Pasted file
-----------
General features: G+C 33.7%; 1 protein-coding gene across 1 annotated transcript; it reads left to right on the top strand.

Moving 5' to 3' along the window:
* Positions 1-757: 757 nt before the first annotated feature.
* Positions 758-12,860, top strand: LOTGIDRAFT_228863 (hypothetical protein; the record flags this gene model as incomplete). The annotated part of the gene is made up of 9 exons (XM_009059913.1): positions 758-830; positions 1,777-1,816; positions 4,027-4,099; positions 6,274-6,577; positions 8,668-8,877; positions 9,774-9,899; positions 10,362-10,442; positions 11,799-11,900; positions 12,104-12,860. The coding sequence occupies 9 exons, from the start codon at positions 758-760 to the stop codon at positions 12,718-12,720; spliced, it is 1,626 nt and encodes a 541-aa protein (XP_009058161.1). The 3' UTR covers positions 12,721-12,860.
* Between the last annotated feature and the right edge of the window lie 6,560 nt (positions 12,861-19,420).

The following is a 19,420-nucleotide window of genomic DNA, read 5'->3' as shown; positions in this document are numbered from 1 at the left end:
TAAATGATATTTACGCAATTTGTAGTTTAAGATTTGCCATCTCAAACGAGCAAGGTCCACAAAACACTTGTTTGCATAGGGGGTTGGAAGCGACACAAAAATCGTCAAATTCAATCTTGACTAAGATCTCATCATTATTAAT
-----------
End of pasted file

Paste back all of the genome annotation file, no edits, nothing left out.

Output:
General features: G+C 33.7%; 1 protein-coding gene across 1 annotated transcript; it reads left to right on the top strand.

Moving 5' to 3' along the window:
* Positions 1-757: 757 nt before the first annotated feature.
* Positions 758-12,860, top strand: LOTGIDRAFT_228863 (hypothetical protein; the record flags this gene model as incomplete). The annotated part of the gene is made up of 9 exons (XM_009059913.1): positions 758-830; positions 1,777-1,816; positions 4,027-4,099; positions 6,274-6,577; positions 8,668-8,877; positions 9,774-9,899; positions 10,362-10,442; positions 11,799-11,900; positions 12,104-12,860. The coding sequence occupies 9 exons, from the start codon at positions 758-760 to the stop codon at positions 12,718-12,720; spliced, it is 1,626 nt and encodes a 541-aa protein (XP_009058161.1). The 3' UTR covers positions 12,721-12,860.
* Between the last annotated feature and the right edge of the window lie 6,560 nt (positions 12,861-19,420).

The following is a 19,420-nucleotide window of genomic DNA, read 5'->3' as shown; positions in this document are numbered from 1 at the left end:
TAAATGATATTTACGCAATTTGTAGTTTAAGATTTGCCATCTCAAACGAGCAAGGTCCACAAAACACTTGTTTGCATAGGGGGTTGGAAGCGACACAAAAATCGTCAAATTCAATCTTGACTAAGATCTCATCATTATTAAT